Top tips for keeping that much loved Christmas plant alive. We've tested a plant sensor and mixed it up with some good old gardening knowledge...
Last year, my boss told me that our company was introducing a dress-down Friday policy. ‘What a great idea,’ I thought. So I waited patiently until Friday, then I went up to my boss and gave him a dressing down. I said ‘you’re mean, bad at your job and socially awkward.’
Turns out that dress down Friday is about dressing casually. Who knew?!
In a situation like that, you need something to clear the air, fast. I looked up what might do that, and found out that peace lilies are recommended (by NASA of all things) for their ability to clear the air. So I bought my boss one.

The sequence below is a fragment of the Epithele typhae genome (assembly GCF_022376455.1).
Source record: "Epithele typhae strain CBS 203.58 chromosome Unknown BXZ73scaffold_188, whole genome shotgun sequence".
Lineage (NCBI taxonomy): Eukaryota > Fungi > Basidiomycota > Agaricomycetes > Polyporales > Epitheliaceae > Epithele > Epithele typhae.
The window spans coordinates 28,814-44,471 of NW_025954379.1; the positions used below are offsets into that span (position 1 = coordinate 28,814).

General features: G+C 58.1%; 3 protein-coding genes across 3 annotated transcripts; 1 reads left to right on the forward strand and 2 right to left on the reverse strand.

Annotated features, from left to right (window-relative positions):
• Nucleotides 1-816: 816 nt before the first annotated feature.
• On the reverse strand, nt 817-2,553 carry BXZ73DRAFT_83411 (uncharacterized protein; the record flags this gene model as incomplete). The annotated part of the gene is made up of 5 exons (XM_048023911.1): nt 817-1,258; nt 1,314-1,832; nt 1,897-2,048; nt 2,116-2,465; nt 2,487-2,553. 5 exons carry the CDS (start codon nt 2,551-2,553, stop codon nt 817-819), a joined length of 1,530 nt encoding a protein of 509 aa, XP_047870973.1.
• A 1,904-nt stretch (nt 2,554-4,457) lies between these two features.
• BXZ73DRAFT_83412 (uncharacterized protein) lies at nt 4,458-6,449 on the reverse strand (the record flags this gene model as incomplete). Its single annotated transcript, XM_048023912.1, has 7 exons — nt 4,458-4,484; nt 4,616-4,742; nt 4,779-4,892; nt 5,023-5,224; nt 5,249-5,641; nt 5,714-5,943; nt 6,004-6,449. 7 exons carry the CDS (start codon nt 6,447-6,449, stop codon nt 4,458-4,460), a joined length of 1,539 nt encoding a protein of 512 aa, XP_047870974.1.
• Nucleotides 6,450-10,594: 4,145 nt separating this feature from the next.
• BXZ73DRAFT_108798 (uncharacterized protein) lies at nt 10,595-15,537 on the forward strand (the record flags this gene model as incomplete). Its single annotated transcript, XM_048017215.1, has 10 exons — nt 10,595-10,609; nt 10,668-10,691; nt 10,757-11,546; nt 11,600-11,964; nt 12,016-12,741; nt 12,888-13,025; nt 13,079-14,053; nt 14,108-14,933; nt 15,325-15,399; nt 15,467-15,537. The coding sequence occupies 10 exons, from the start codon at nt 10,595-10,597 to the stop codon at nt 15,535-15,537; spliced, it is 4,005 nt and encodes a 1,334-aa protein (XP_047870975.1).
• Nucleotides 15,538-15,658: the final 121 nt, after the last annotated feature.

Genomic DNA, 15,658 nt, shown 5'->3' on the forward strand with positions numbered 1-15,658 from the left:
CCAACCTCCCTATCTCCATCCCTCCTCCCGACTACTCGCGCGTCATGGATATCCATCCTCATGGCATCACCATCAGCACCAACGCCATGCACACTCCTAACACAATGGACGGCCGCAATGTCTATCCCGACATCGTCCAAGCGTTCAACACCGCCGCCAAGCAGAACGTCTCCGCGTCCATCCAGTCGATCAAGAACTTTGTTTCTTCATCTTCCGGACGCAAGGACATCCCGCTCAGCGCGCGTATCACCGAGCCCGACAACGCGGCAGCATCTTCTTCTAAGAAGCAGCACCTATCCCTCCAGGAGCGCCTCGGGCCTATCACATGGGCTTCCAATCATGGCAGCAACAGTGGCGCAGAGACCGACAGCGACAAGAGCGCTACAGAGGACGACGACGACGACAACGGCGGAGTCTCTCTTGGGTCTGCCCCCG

Turns out that they clean the air in a more literal sense. Who knew?! I was still sacked, but the air quality in the office has apparently improved by leaps and bounds…
In buildings that are becoming increasingly airtight, plants have a greater and greater role to play in reducing mould, mildew and bacteria and reducing levels of toxins like methyl, acetone, toluene, benzene and ammonia – and peace lilies are particularly good at this.
In addition, they are a very elegant plant with long deep green leaves interspersed by flower-like white spaths, they tolerate very low levels of light and thrive in warm temperatures, which makes them a very popular houseplant. As long as you don't overwater them.
So if the air needs to be cleared, consider a peace lily (but sometimes, only ‚sorry‘ will do).